All articles from Interdisciplinary Research >>>

The most recent press releases about innovation >>>

Die letzten 5 Focus-News des innovations-reports im Überblick:

Im Focus: Novel silicon etching technique crafts 3-D gradient refractive index micro-optics

A multi-institutional research collaboration has created a novel approach for fabricating three-dimensional micro-optics through the shape-defined formation of porous silicon (PSi), with broad impacts in integrated optoelectronics, imaging, and photovoltaics.

Working with colleagues at Stanford and The Dow Chemical Company, researchers at the University of Illinois at Urbana-Champaign fabricated 3-D birefringent...

Im Focus: Quantum Particles Form Droplets

In experiments with magnetic atoms conducted at extremely low temperatures, scientists have demonstrated a unique phase of matter: The atoms form a new type of quantum liquid or quantum droplet state. These so called quantum droplets may preserve their form in absence of external confinement because of quantum effects. The joint team of experimental physicists from Innsbruck and theoretical physicists from Hannover report on their findings in the journal Physical Review X.

“Our Quantum droplets are in the gas phase but they still drop like a rock,” explains experimental physicist Francesca Ferlaino when talking about the...

Im Focus: MADMAX: Max Planck Institute for Physics takes up axion research

The Max Planck Institute for Physics (MPP) is opening up a new research field. A workshop from November 21 - 22, 2016 will mark the start of activities for an innovative axion experiment. Axions are still only purely hypothetical particles. Their detection could solve two fundamental problems in particle physics: What dark matter consists of and why it has not yet been possible to directly observe a CP violation for the strong interaction.

The “MADMAX” project is the MPP’s commitment to axion research. Axions are so far only a theoretical prediction and are difficult to detect: on the one hand,...

Im Focus: Molecules change shape when wet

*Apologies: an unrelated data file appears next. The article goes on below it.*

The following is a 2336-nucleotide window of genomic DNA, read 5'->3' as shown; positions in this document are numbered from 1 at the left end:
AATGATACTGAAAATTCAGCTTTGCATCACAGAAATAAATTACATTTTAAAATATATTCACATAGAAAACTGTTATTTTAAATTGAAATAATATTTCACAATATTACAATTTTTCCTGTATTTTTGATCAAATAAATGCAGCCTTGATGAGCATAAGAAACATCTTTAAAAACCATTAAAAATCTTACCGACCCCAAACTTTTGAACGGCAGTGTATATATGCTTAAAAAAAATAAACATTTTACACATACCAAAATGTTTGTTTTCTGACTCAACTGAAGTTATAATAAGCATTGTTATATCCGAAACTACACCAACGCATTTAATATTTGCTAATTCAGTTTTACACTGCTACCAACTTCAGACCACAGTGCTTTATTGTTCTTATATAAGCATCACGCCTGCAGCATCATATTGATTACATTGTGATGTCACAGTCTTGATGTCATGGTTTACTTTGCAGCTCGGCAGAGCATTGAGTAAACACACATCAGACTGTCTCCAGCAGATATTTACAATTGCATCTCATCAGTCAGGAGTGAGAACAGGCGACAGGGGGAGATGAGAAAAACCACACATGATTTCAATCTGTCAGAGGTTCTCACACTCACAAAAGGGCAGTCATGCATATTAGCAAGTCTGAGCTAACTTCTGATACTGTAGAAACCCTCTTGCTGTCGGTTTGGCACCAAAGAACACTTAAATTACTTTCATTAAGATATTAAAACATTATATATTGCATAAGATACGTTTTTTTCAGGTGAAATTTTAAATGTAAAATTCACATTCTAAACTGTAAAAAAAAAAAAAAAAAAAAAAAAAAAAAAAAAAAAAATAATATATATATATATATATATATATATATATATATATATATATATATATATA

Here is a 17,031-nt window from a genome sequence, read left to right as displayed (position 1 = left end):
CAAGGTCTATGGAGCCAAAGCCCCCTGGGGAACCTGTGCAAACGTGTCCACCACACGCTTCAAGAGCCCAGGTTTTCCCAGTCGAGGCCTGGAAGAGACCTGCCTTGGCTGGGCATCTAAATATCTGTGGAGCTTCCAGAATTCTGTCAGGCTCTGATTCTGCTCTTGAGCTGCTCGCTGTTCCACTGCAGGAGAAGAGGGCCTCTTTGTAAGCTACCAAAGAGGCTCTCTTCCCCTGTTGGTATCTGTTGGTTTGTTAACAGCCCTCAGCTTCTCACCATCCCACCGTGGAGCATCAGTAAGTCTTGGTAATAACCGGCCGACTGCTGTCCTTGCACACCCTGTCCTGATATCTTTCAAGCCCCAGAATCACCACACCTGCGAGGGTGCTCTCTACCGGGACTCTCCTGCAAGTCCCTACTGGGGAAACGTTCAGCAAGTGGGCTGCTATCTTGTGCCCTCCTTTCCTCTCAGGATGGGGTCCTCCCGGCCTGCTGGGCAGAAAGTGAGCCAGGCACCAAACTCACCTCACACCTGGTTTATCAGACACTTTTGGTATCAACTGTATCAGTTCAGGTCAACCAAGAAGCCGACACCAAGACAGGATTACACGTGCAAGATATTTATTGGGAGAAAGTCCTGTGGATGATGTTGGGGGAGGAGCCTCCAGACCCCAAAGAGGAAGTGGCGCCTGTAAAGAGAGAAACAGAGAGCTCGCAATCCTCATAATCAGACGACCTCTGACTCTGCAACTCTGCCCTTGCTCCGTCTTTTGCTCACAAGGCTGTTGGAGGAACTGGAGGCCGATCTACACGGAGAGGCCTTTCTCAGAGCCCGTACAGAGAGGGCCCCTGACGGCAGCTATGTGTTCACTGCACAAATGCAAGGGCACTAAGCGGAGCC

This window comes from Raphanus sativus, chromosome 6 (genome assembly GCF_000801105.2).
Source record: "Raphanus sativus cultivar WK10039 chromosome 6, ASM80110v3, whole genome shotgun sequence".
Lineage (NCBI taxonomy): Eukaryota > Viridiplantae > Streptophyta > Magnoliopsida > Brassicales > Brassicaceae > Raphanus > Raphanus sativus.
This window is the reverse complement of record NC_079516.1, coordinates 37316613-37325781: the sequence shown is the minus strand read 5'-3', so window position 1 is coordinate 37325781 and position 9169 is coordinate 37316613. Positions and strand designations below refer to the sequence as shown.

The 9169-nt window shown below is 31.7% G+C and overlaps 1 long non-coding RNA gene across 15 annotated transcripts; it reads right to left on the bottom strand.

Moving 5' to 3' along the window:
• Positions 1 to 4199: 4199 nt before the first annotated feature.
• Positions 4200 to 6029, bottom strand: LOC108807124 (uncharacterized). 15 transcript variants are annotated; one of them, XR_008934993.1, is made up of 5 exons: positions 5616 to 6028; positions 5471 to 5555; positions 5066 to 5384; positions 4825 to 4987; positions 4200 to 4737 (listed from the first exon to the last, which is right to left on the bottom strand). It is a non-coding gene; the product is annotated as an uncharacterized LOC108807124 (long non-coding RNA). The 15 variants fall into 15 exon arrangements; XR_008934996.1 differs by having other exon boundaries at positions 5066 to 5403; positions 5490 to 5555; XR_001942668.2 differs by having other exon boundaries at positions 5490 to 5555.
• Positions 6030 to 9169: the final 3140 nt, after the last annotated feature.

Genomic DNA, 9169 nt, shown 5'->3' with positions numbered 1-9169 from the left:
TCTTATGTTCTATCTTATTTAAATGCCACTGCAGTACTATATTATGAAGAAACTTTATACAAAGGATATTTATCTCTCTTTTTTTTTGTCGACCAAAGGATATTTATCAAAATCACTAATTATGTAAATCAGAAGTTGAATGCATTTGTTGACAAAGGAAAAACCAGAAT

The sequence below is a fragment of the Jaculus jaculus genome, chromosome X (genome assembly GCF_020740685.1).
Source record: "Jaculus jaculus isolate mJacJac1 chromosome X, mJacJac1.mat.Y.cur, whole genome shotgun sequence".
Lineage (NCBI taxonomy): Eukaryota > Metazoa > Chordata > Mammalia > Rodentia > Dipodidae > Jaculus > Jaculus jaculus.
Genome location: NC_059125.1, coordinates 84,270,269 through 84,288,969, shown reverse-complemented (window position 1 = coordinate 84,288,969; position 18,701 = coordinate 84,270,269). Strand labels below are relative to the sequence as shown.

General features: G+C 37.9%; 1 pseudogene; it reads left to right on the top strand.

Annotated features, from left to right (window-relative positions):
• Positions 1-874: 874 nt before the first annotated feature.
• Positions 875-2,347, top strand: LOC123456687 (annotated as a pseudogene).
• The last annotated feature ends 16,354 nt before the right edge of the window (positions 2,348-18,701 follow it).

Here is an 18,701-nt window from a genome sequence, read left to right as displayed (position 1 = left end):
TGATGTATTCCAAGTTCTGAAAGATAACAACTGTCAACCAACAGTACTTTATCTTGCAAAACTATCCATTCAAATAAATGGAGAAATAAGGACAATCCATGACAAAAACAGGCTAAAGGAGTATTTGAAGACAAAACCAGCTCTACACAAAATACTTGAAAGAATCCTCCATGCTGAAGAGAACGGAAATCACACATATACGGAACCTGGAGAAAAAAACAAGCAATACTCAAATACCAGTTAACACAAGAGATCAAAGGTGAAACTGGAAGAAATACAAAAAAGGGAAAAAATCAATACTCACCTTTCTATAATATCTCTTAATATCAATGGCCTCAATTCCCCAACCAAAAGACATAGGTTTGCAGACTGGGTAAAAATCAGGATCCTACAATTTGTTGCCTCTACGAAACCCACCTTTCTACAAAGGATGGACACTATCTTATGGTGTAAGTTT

Broadband rotational spectroscopy unravels structural reshaping of isolated molecules in the gas phase to accommodate water

In two recent publications in the Journal of Chemical Physics and in the Journal of Physical Chemistry Letters, researchers around Melanie Schnell from the Max...

Im Focus: Fraunhofer ISE Develops Highly Compact, High Frequency DC/DC Converter for Aviation

The efficiency of power electronic systems is not solely dependent on electrical efficiency but also on weight, for example, in mobile systems. When the weight of relevant components and devices in airplanes, for instance, is reduced, fuel savings can be achieved and correspondingly greenhouse gas emissions decreased. New materials and components based on gallium nitride (GaN) can help to reduce weight and increase the efficiency. With these new materials, power electronic switches can be operated at higher switching frequency, resulting in higher power density and lower material costs.

Researchers at the Fraunhofer Institute for Solar Energy Systems ISE together with partners have investigated how these materials can be used to make power...

All Focus news of the innovation-report >>>

Anzeige

Anzeige

Event News

ICTM Conference 2017: Production technology for turbomachine manufacturing of the future

16.11.2016 | Event News

Innovation Day Laser Technology – Laser Additive Manufacturing

01.11.2016 | Event News

#IC2S2: When Social Science meets Computer Science - GESIS will host the IC2S2 conference 2017

14.10.2016 | Event News

 
Latest News

UTSA study describes new minimally invasive device to treat cancer and other illnesses

02.12.2016 | Medical Engineering

Plasma-zapping process could yield trans fat-free soybean oil product

02.12.2016 | Agricultural and Forestry Science

What do Netflix, Google and planetary systems have in common?

02.12.2016 | Physics and Astronomy

VideoLinks
B2B-VideoLinks
More VideoLinks >>>